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White Movement
The White movement ( rus|Бѣлое движеніе/Белое движение|r= Beloye dvizheniye|p= ˈbʲɛləɪ dvʲɪˈʐenʲɪɪ) also known as the Whites (Бѣлые/Белые, ''Beliye''), was a loose confederation of anti-communist forces that fought the communist Bolsheviks, also known as the ''Reds'', in the Russian Civil War (1917–1922/1923) and that to a lesser extent continued operating as militarized associations of insurrectionists both outside and within Russian borders in Siberia until roughly World War II (1939–1945). The movement's military arm was the White Army (Бѣлая Армія/Белая Армия, ''Belaya Armiya''), also known as the White Guard (Бѣлая Гвардія/Белая Гвардия, ''Belaya Gvardiya'') or White Guardsmen (Бѣлогвардейцы/ Белогвардейцы, ''Belogvardeytsi''). During the Russian Civil War the White movement functioned as a big-tent political movement representing an array of political opi ...
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Resistance Movements
A resistance movement is an organized effort by some portion of the civil population of a country to withstand the legally established government or an occupying power and to disrupt civil order and stability. It may seek to achieve its objectives through either the use of nonviolent resistance (sometimes called civil resistance), or the use of force, whether armed or unarmed. In many cases, as for example in the United States during the American Revolution, or in Norway in the Second World War, a resistance movement may employ both violent and non-violent methods, usually operating under different organizations and acting in different phases or geographical areas within a country. On the lawfulness of armed resistance movements in international law, there has been a dispute between states since at least 1899, when the first major codification of the laws of war in the form of a series of international treaties took place. In the Preamble to the 1899 Hague Convention II on Land War, ...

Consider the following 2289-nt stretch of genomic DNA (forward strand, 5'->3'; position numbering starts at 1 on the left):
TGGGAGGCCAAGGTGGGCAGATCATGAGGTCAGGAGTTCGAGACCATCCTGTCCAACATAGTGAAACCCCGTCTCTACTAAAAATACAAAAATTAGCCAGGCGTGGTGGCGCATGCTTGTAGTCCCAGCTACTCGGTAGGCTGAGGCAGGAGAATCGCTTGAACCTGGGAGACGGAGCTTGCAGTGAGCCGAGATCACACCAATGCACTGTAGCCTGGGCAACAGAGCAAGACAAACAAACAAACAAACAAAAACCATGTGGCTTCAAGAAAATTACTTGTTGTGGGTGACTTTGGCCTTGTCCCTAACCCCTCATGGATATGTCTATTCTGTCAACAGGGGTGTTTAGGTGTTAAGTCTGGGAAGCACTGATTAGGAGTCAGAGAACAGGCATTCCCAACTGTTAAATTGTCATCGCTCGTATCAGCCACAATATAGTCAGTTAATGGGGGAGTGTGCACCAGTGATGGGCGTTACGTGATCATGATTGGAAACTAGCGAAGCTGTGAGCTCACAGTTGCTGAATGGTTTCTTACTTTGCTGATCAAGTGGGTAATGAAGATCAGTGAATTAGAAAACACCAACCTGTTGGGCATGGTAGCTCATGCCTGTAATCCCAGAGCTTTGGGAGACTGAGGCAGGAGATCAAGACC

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Communism
Communism (from Latin la|communis|lit=common, universal|label=none)Ball, Terence, and Richard Dagger. 9992019.Communism (revised ed.). Encyclopædia Britannica. Retrieved 10 June 2020. is a philosophical, social, political, and economic ideology and movement whose ultimate goal is the establishment of a communist society, namely a socioeconomic order structured upon the ideas of common ownership of the means of production and the absence of social classes, money, and the state. As such, communism is a specific form of socialism. Communism includes a variety of schools of thought which broadly include Marxism and anarcho-communism as well as the political ideologies grouped around both, all of which share the analysis that the current order of society stems from capitalism, its economic system and mode of production, namely that in this system there are two major social classes, conflict between these two classes is the root of all problems in society and this situation can o ...
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Kuomintang